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Why do we Redistrict?

We may assume that electing legislators from districts is mandated under the U.S. Constitution, but we’d be wrong.  Until 1967, states could and did elect Congressional representatives from combinations of single, at-large and multi-member districts.   The 1965 Voting Rights Act prohibits voting practices and procedures that dilute the ability of minority voters to elect candidates …

Why do we Redistrict? Read More »

How do we Draw the Line?

One of the hallmarks of a racial and partisan gerrymandering is the existence of unusual or bizarre-looking districts. The Colleton Court in the 2001 statewide redistricting litigation declared that traditional South Carolina districting principles required that “districts should be as compact as reasonably possible” (at 647). Judges across the nation have ruled districts not reasonably …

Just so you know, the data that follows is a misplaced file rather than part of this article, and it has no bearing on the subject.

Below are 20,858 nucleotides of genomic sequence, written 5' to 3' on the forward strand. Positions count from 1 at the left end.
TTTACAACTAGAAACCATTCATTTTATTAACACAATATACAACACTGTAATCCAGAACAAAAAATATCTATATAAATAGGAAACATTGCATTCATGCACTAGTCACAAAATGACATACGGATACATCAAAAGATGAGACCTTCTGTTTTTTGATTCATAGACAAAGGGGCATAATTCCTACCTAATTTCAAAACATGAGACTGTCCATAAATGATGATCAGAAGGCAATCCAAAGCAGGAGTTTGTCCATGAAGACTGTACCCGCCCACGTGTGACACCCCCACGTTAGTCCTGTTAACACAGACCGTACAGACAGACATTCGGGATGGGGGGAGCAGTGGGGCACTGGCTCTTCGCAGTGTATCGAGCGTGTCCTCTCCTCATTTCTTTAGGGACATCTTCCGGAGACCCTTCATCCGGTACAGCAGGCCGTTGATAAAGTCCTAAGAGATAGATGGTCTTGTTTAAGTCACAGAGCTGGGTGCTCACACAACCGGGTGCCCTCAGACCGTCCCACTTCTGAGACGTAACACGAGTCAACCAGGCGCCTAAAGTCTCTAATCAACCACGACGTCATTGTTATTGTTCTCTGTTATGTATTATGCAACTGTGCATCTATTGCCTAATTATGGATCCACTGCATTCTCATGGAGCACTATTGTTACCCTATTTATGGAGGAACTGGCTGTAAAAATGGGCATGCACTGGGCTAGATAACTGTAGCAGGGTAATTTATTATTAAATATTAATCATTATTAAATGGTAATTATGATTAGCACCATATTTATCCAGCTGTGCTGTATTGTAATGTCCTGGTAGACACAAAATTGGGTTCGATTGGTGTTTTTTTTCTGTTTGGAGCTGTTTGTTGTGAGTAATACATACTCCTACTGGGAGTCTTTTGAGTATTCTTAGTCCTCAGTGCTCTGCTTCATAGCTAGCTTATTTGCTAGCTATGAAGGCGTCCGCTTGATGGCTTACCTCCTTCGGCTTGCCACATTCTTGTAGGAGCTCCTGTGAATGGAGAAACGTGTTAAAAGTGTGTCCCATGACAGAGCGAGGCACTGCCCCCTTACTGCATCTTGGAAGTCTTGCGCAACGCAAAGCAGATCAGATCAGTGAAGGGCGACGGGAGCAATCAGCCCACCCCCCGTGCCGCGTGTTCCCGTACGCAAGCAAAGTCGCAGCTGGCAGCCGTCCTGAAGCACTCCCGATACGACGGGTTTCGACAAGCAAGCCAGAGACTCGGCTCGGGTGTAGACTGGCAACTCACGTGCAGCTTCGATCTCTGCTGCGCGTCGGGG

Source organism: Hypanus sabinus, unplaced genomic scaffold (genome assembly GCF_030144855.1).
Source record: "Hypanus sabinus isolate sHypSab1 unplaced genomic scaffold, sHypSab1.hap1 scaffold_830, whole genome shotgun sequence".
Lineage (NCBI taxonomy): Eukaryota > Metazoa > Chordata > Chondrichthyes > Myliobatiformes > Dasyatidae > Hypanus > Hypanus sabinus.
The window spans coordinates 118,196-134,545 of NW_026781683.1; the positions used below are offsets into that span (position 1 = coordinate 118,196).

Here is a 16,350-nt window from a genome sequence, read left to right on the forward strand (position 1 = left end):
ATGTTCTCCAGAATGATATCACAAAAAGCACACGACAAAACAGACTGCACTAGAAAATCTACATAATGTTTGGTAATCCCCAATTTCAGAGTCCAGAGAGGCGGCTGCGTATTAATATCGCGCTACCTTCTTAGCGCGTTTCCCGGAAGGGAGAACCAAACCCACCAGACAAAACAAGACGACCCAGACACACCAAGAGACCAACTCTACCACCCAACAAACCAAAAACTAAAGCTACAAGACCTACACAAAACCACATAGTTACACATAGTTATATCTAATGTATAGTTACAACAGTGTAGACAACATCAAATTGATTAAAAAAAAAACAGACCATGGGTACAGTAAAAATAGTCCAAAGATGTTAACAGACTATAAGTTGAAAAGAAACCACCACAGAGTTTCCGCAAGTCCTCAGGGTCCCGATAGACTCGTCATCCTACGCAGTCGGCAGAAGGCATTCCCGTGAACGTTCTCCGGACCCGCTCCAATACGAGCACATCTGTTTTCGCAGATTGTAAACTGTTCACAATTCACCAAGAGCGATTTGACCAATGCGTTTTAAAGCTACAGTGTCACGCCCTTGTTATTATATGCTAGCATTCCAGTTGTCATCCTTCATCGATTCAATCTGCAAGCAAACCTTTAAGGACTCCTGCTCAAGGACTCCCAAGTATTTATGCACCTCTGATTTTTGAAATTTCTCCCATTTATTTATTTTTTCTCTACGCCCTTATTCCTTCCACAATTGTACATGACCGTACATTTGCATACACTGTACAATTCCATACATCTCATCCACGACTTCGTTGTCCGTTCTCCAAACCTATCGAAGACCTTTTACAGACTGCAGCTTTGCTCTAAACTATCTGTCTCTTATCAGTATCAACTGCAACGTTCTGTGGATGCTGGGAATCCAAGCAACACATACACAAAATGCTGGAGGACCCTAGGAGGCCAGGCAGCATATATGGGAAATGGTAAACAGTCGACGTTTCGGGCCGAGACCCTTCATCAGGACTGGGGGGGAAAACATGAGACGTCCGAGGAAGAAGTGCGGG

How do we Draw the Line? Read More »

The Voting Rights Act: Tool or Weapon?

Redistricting plans have to comply with the Voting Rights Act (VRA). In 1965, the U.S. Congress passed the VRA in response to a long and very successful history keeping racial minorities from voting and electing candidates of their choice. The VRA has had a major impact in South Carolina, increasing both the number of minority …

The Voting Rights Act: Tool or Weapon? Read More »

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